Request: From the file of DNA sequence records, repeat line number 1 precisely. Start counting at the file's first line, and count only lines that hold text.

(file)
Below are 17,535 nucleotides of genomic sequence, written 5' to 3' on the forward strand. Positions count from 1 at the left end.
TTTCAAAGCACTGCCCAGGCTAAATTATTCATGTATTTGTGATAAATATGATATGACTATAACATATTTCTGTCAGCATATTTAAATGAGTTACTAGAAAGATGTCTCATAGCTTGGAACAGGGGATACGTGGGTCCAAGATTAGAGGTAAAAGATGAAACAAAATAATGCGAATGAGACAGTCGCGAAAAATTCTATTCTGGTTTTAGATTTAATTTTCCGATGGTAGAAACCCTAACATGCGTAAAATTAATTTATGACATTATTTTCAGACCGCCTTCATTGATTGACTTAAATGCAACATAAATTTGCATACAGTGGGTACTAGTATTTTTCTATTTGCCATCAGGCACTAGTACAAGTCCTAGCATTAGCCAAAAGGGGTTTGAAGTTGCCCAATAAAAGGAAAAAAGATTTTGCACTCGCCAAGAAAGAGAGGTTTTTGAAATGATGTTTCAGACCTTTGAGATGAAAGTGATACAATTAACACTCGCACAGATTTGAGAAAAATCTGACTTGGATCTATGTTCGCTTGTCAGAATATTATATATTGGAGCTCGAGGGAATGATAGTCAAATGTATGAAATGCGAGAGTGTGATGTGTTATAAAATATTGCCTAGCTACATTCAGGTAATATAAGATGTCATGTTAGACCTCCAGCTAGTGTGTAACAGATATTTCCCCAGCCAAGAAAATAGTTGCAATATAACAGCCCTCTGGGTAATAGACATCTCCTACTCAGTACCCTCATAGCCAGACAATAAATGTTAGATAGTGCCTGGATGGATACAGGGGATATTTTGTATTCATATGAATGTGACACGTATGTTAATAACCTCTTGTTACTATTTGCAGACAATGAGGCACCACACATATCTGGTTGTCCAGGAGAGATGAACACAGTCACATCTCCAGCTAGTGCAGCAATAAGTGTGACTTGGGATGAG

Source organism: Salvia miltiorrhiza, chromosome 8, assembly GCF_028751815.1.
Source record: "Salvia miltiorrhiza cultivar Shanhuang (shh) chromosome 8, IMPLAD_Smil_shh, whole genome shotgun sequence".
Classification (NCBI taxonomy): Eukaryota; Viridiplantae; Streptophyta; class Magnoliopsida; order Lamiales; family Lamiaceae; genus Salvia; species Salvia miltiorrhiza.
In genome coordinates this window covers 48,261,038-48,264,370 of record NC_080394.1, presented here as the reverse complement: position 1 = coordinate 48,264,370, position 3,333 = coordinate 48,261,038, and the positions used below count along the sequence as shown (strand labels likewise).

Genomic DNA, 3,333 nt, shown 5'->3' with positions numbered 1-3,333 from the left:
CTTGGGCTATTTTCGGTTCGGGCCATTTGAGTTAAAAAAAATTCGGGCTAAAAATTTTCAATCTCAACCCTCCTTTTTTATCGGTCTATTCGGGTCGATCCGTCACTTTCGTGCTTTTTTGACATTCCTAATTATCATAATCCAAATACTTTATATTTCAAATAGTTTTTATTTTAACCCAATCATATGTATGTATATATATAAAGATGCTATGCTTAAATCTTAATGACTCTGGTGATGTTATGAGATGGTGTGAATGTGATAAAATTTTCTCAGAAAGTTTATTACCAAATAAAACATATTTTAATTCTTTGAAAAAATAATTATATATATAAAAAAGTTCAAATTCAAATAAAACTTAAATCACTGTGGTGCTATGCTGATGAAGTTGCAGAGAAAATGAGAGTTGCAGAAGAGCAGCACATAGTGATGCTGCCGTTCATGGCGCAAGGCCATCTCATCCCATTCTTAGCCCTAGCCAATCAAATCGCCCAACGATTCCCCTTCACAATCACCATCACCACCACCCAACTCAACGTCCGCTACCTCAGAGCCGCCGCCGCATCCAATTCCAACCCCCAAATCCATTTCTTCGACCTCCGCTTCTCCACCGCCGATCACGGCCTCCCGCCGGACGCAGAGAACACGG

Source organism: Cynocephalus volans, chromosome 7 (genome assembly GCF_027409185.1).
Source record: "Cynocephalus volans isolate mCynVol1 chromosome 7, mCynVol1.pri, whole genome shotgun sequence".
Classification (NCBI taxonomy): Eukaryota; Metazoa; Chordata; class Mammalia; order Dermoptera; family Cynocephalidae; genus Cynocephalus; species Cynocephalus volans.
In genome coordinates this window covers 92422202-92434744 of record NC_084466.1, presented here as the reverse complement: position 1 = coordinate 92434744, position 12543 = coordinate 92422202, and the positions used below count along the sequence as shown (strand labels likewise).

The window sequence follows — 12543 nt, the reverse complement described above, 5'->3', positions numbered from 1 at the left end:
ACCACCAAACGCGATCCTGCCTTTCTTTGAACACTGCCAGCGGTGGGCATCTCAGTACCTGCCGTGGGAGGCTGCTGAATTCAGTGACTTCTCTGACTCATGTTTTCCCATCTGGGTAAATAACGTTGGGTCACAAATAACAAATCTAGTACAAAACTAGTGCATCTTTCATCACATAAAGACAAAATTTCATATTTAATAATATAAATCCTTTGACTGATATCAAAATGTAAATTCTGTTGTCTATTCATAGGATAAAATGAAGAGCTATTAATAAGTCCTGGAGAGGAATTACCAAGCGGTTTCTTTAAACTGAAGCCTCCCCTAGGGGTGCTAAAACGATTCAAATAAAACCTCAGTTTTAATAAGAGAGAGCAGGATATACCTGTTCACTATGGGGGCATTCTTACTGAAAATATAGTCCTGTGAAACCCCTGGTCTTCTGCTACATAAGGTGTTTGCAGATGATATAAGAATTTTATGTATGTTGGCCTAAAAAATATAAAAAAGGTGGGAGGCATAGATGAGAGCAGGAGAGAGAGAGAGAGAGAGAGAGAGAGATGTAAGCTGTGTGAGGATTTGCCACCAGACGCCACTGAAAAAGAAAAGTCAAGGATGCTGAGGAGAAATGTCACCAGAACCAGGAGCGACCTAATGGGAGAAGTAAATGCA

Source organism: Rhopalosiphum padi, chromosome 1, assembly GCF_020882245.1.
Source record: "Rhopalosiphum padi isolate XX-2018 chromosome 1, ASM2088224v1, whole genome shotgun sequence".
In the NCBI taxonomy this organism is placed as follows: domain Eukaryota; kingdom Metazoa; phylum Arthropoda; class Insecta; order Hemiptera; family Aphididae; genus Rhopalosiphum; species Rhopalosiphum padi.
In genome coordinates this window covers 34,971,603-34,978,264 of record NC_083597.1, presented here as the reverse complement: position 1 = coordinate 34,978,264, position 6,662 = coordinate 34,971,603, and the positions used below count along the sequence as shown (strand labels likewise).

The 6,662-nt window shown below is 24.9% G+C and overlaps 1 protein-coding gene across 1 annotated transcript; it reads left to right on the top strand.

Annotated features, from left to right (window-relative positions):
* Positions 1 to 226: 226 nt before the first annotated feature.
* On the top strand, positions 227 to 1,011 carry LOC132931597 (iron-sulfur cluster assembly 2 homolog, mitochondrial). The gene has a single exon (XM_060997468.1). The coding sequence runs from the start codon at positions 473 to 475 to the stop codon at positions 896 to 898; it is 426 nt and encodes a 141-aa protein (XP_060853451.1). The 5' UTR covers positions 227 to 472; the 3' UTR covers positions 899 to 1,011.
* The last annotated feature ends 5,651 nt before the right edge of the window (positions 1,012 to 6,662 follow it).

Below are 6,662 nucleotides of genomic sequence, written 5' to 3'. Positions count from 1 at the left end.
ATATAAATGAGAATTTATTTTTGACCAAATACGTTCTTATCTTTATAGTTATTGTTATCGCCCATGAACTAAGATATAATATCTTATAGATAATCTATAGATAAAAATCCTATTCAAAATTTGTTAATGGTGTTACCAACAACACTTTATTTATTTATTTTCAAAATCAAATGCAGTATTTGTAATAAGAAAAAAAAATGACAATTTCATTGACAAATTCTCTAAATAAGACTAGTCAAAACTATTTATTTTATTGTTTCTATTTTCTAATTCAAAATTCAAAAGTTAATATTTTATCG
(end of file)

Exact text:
Below are 17,535 nucleotides of genomic sequence, written 5' to 3' on the forward strand. Positions count from 1 at the left end.